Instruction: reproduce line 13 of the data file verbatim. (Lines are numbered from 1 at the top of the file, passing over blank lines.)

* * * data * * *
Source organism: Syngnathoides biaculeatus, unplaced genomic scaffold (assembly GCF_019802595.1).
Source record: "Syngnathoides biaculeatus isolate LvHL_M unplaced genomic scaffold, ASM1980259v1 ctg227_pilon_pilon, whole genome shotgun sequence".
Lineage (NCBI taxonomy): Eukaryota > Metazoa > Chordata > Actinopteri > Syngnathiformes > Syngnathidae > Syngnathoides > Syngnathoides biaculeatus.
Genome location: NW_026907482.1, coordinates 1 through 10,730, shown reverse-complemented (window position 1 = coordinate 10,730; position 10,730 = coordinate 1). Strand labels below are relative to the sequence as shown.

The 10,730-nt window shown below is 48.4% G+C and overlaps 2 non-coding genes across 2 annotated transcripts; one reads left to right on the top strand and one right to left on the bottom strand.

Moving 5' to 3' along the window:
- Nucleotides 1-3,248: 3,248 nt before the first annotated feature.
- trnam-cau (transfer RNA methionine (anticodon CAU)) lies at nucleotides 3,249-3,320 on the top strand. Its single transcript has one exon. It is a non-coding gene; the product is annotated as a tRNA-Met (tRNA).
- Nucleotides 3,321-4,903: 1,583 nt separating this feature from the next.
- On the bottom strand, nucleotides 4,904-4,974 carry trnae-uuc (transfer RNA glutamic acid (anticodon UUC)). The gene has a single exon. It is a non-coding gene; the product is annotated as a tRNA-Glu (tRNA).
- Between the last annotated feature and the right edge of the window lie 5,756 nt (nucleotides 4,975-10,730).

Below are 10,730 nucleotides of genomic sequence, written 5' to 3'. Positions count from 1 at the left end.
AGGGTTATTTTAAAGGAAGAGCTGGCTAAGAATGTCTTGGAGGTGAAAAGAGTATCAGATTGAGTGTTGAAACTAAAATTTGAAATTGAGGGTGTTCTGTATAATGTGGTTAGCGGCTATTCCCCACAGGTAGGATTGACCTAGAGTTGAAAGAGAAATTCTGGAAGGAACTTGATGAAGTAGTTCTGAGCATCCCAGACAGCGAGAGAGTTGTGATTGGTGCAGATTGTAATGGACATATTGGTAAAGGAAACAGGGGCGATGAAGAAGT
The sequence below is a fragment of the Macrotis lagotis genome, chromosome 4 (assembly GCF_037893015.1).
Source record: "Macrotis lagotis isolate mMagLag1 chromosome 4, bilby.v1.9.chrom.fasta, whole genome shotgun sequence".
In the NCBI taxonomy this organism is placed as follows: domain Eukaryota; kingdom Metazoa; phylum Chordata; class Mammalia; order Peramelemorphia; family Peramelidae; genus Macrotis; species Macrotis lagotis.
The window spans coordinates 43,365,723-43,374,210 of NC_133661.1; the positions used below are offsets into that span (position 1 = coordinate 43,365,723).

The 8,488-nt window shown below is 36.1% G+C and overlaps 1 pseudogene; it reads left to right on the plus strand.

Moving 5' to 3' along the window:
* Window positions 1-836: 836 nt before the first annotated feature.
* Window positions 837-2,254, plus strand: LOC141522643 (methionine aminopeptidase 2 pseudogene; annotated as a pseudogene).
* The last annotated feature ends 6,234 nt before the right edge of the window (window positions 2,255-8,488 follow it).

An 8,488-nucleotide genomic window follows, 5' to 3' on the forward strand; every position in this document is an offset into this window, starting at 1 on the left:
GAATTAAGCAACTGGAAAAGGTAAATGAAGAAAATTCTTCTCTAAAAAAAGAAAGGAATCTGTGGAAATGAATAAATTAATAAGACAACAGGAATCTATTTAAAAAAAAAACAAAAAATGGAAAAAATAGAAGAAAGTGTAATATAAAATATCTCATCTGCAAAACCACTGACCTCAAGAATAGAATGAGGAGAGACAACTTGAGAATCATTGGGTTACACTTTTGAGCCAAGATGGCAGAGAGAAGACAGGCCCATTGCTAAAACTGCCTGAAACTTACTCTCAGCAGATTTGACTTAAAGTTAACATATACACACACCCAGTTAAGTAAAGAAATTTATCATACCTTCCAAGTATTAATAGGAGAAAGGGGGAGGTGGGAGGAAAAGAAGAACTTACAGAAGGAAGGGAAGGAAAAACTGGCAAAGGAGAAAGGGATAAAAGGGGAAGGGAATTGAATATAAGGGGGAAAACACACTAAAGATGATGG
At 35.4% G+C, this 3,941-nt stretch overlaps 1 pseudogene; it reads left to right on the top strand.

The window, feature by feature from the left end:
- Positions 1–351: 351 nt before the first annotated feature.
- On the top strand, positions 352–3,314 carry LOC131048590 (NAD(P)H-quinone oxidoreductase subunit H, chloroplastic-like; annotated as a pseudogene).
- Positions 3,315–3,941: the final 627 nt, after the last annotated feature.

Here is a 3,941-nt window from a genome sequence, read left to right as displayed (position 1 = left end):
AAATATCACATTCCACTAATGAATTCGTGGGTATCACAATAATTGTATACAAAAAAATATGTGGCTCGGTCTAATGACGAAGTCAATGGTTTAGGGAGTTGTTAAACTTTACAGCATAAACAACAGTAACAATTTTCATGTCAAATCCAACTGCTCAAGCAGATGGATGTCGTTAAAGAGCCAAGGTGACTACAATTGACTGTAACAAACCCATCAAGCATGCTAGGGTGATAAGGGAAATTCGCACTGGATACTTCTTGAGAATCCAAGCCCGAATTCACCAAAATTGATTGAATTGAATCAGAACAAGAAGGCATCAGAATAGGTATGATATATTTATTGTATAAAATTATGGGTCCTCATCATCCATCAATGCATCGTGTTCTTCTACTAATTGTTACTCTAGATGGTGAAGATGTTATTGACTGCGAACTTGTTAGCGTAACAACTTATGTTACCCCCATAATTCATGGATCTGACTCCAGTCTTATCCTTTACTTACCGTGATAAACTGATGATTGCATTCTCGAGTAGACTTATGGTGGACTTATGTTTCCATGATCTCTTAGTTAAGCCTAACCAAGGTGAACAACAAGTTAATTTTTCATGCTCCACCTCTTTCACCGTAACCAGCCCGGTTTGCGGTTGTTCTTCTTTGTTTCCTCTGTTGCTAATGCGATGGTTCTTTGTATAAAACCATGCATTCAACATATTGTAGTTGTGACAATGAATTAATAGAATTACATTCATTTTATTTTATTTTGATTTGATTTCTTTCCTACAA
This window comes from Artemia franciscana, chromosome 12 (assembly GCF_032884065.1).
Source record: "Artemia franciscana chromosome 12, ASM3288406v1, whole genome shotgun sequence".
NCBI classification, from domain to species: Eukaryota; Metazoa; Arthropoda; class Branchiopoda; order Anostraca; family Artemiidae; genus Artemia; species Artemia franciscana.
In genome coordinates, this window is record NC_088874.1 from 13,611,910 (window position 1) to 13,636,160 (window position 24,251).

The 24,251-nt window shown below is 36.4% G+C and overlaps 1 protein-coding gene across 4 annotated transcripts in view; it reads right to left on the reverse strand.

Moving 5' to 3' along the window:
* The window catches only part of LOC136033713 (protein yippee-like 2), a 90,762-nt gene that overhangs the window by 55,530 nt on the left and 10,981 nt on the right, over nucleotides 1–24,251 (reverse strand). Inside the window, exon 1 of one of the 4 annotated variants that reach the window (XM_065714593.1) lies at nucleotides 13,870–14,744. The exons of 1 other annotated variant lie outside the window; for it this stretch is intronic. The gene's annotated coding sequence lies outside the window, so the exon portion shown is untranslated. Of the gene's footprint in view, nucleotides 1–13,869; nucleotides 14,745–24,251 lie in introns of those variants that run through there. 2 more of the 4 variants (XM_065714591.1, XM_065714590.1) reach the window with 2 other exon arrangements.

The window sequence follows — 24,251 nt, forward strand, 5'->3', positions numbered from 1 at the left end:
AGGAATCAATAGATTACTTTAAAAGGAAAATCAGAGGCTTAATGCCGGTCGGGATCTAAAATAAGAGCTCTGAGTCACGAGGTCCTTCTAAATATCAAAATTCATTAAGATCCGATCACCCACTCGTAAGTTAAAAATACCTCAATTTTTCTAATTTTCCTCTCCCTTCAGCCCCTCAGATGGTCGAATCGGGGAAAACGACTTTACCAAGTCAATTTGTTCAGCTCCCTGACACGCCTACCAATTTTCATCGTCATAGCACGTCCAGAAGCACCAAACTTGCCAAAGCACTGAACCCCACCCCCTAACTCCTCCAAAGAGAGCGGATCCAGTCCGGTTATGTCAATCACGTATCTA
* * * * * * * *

AGGGTTATTTTAAAGGAAGAGCTGGCTAAGAATGTCTTGGAGGTGAAAAGAGTATCAGATTGAGTGTTGAAACTAAAATTTGAAATTGAGGGTGTTCTGTATAATGTGGTTAGCGGCTATTCCCCACAGGTAGGATTGACCTAGAGTTGAAAGAGAAATTCTGGAAGGAACTTGATGAAGTAGTTCTGAGCATCCCAGACAGCGAGAGAGTTGTGATTGGTGCAGATTGTAATGGACATATTGGTAAAGGAAACAGGGGCGATGAAGAAGT